Users Browsing this Thread
There are currently 1 users browsing this thread. (0 members and 1 guests)
- 05-23-2005, 11:44 AM #1
Mexico accuses U.S. of new 'anti-immigration campaign'
http://www.philly.com/mld/inquirer/news ... 709435.htm
Posted on Sun, May. 22, 2005
Mexico accuses U.S. of new 'anti-immigration campaign'
Politicians on the left and right protest what one saw as the "myopic, racist and xenophobic" Real ID Act.
By Susana Hayward
Inquirer Foreign Staff
MEXICO CITY - When President Vicente Fox came into office in late 2000, he had hoped his legacy would include changes in U.S. immigration policy to allow Mexicans to cross the border legally to work.
Now, that vision is crumbling in the face of legislation President Bush signed earlier this month authorizing construction of more walls along the border and in effect invalidating Mexican-issued identification cards for citizens living in the United States.
Fox is pledging to continue his efforts on behalf of migrants until his term ends in December 2006. But Mexican officials are angry and disheartened at the idea of more walls between the United States and Mexico instead of barriers coming down.
Fox's government is planning to send a diplomatic protest over the law, the first the country has ever formally presented to the United States.
Fox expressed his anger in a recent speech: "I respect the sovereignty of the United States and its freedom to take such decisions and measures, but frankly, it's not the right approach between friends and neighbors."
Much of the news coverage on his comments focused on the racial overtones of his defense of Mexican migrants' role in the U.S. economy: He said Mexicans "are doing jobs that not even blacks want to do." The Mexican government eventually apologized for offending African Americans, and Fox met in Mexico City with Jesse Jackson to clarify the remark.
The comments underlined Fox's frustration and anxiety over passage of the Real ID Act, which was attached to an $82 billion spending bill to pay for the wars in Iraq and Afghanistan.
The legislation requires that ID cards, including driver's licenses, meet strict federal requirements in three years if they'll be used to request U.S. government services or board an airliner. It also allows the Homeland Security Department to construct a second wall and other barriers around the metal wall that stretches 14 miles along the border between Tijuana and San Diego.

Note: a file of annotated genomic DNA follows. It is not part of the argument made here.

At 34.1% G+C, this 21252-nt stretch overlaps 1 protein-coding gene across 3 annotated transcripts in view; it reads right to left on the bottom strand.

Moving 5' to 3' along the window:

It wasn't supposed to turn out this way. A rancher and former governor of Guanajuato state, Fox made immigration policy a top priority. During his campaigns, he promised to fight for an open border and for legalizing Mexicans in the United States. He expected Bush, also a former governor with a ranch, to be an ally.
Fox and Bush began a close relationship after they took office, Fox in December 2000 and Bush a month later. They vowed to enrich ties and work on legalizing or giving amnesty to at least four million Mexicans and other undocumented workers in the United States.
But a chill followed the Sept. 11, 2001, attacks. Bush didn't push an immigration accord. Fox didn't support the U.S.-led war in Iraq.
Last year, optimism was renewed when Bush proposed a program to allow temporary workers, similar to guest programs of the past. But it has stalled in Congress.
Sens. Edward M. Kennedy (D., Mass.) and John McCain (R., Ariz.) introduced a bill this month that would allow immigrants to seek legal status after living in the United States for three years, but its passage is considered unlikely.
Immigration is the one political constant in Mexico leading up the July 2006 presidential election. Even Fox's worst political enemies agree with his criticism of the United States. Mexico City Mayor Andres Manuel Lopez Obrador of the left-of-center Democratic Revolutionary Party, the favorite to succeed Fox, said the United States should help Mexico create jobs, not build walls.
Others agree, calling for a "united, nonpartisan protest."
"This is an anti-immigration campaign without precedent. It's Mexico against Republicans, [California Gov. Arnold] Schwarzenegger, the Minutemen in Arizona, Bush's entire cabinet," said Primitivo Rodriguez, a Mexican political scientist who specializes in immigration. Rodriguez is working to pass a bill here that would allow Mexicans abroad to vote in the 2006 presidential elections.
The Minutemen are a citizens' group that has attempted sporadic border patrols in Arizona and has talked about expanding into Texas and New Mexico.
Anger over the U.S. legislation is such that a diplomatic protest is only one of the tactics planned. Mexican community leaders have advocated going on strike to prove that U.S. employers could not survive without cheap Mexican labor.
"These measures are myopic, racist and xenophobic," said Amalia Garcia, the left-of-center governor of Zacatecas state, which has one of the country's highest emigration rates. "Building walls and preventing migrants from getting a driver's license don't solve any security problems."
- 05-23-2005, 02:11 PM #2
"Building walls and preventing migrants from getting a driver's license don't solve any security problems."
It works for me! High walls with lots of barbed wire and maybe a moat filled with their own 'favorite soccer game liquid' would be great!
- 05-23-2005, 02:23 PM #3
- Join Date
- Dec 1969
Hell, we need a concrete barrier with guard towers, oh wait that will cost money, instead we should use the money from the armed service and place the military on the border. Mexico has thiers on the border, why cant we? Oh thats right, Bush is in the pocket of the Fox.